Renaissance, the Omani oil services company that this week revealed fraud in one of its units, has embarked on a damage-control campaign to try to halt a sell-off.
Shares on the Muscat exchange rallied 7.8 per cent to close at .565 Omani rials yesterday after the company's top officials sought to reassure investors the ethical lapses were limited to an overseas division of Topaz Energy and Marine, a unit based in Dubai.
"The investigation into those matters centred on a total of US$2.9 million (Dh10.6m) cash over a six-and-a-half year period. That is the limit of it," said Stephen Thomas, the chief executive of Renaissance. "There is no black hole … For us inside the business, these matters are history."
The efforts revived shares of Renaissance, which had slumped by nearly a quarter in three days of straight losses after Monday's unveiling of what it called "the story of one of the most troubled periods in our company's history".
In a filing that day to the Muscat exchange, Renaissance said it had found fraud and other ethical misconduct inside an overseas Topaz subsidiary that it declined to name. It also said it had accepted the resignation of three top Topaz executives including Fazel Fazelbhoy, the former chief executive, after finding signs of a "command and control" leadership style.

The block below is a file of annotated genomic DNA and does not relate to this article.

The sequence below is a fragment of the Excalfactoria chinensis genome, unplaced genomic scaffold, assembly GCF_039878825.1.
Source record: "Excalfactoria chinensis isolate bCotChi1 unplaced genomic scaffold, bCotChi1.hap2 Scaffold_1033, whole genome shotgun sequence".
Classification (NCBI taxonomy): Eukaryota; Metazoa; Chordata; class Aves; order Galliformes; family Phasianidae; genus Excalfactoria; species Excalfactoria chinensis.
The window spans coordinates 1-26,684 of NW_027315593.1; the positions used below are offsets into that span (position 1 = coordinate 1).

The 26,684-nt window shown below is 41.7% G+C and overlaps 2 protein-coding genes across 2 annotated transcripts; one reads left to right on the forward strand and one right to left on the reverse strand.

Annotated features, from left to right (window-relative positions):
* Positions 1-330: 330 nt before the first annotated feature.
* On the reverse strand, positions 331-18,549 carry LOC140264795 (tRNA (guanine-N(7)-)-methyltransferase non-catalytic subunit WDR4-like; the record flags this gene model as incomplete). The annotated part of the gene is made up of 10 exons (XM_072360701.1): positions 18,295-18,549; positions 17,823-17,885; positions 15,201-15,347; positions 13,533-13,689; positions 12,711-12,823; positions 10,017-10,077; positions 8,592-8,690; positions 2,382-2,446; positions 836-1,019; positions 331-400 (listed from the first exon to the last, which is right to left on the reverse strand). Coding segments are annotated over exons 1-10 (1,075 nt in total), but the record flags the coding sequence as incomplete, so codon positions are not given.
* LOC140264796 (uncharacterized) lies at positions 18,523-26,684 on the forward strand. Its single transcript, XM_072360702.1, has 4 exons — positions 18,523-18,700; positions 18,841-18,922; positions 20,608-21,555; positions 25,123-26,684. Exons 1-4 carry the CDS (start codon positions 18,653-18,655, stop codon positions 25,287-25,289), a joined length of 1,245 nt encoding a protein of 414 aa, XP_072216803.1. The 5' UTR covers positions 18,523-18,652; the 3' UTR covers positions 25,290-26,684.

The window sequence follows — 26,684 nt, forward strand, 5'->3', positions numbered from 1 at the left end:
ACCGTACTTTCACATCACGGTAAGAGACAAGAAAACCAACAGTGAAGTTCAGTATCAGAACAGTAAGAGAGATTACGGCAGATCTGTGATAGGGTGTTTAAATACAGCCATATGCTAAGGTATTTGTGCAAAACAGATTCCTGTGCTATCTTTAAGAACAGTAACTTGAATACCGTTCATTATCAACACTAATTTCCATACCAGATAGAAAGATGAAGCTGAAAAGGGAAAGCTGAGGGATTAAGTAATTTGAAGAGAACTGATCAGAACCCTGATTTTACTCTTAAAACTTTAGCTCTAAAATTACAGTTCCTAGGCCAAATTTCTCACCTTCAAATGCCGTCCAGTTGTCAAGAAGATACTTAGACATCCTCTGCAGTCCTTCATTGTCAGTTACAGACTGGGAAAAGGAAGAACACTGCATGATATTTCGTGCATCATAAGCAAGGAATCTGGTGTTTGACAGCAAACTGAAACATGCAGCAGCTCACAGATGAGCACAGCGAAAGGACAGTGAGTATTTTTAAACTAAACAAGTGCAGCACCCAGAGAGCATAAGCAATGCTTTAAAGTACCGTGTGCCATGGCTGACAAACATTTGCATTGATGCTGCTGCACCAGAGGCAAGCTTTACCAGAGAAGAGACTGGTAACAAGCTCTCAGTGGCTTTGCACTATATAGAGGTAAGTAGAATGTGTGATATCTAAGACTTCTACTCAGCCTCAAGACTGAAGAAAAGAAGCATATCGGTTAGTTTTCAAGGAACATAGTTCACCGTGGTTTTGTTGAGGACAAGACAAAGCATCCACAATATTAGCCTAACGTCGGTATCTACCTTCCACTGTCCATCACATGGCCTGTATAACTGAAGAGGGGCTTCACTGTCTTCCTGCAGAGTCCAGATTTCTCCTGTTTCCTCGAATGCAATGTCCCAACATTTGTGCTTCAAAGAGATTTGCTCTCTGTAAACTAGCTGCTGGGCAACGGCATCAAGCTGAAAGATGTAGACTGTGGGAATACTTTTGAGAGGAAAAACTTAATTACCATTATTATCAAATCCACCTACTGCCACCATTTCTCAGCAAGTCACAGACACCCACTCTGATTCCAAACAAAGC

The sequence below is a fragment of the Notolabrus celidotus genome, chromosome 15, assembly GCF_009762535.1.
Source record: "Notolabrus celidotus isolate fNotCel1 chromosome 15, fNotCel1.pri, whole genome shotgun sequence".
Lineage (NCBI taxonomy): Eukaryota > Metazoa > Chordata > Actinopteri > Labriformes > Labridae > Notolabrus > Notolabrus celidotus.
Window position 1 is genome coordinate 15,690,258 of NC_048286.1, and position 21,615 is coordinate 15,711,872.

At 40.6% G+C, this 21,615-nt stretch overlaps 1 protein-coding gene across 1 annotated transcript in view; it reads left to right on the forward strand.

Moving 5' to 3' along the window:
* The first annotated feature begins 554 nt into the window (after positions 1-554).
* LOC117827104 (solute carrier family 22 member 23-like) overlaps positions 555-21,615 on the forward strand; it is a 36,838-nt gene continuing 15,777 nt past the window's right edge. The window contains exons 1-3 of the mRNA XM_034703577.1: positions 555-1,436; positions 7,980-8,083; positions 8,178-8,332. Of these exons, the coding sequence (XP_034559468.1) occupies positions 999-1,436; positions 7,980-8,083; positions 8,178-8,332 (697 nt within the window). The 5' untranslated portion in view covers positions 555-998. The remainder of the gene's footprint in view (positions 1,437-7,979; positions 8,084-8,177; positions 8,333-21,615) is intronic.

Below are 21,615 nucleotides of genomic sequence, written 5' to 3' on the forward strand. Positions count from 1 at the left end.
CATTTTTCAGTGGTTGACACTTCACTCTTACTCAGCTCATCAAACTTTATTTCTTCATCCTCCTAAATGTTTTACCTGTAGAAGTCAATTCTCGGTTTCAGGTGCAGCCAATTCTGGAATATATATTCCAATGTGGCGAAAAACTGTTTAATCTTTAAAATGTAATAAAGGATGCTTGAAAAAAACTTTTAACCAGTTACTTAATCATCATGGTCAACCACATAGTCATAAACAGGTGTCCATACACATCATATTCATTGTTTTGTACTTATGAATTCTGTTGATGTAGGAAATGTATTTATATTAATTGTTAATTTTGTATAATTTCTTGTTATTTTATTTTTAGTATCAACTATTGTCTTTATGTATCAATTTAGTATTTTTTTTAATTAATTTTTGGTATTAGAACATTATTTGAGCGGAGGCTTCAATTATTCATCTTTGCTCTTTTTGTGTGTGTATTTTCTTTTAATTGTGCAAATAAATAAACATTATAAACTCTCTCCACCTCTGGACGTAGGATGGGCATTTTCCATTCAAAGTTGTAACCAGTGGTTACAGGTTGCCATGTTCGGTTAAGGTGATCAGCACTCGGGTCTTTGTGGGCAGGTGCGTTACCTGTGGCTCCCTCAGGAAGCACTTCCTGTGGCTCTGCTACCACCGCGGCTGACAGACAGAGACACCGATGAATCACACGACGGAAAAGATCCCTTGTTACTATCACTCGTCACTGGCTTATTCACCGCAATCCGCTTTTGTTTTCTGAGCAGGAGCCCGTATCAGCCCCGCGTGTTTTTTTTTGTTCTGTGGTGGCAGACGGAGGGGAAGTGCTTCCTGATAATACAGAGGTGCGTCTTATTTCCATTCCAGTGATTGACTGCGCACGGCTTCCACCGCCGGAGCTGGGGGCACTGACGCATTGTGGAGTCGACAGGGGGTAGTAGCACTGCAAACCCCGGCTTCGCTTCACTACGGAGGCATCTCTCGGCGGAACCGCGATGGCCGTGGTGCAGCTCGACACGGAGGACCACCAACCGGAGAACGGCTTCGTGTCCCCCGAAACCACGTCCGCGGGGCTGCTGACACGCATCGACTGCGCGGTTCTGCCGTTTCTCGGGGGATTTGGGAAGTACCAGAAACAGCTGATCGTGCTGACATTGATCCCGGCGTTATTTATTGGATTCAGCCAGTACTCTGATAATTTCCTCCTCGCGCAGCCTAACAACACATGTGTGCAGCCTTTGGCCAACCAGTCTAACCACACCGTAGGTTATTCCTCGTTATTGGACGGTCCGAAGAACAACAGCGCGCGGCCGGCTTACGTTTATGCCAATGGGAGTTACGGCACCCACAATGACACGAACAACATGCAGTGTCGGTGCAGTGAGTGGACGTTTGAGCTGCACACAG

"That's an organisation where hierarchy and systems and process drive, rather than support, the business," said Mr Thomas, who took over as chief executive at Topaz after Mr Fazelbhoy left in May. "There was a difference in agreement on the management style and shape to go forward, and there was a difference in the view of the priorities of the business and the CEO role. From those differences, we reached a point in which we agreed for the CEO to step down."
Until this week Renaissance planned to complete a $1.3 billion expansion over the next two years and hoped to list Topaz in a $500m IPO in London.
Renaissance acknowledged it could see slower growth than originally projected but insisted it was sticking to the original scope of the investment plan.
"Our long-term cap-ex plan is still intact," said Vishal Goenka, the chief financial officer. "We are still looking at 1.3bn cap-ex. The timing might expand."
He cited regional unrest, the US economic slowdown and the tsunami in Japan as causes for the delay in unrolling investments into new offshore vessels and other equipment for the oil industry.
Renaissance said the financial problem at Topaz began before it bought the Dubai company in 2005.
"That specific issue is something that was started in the business before we owned it," said Mr Thomas. "Clearly we didn't pick it up at the time we bought it, when there was a due diligence process."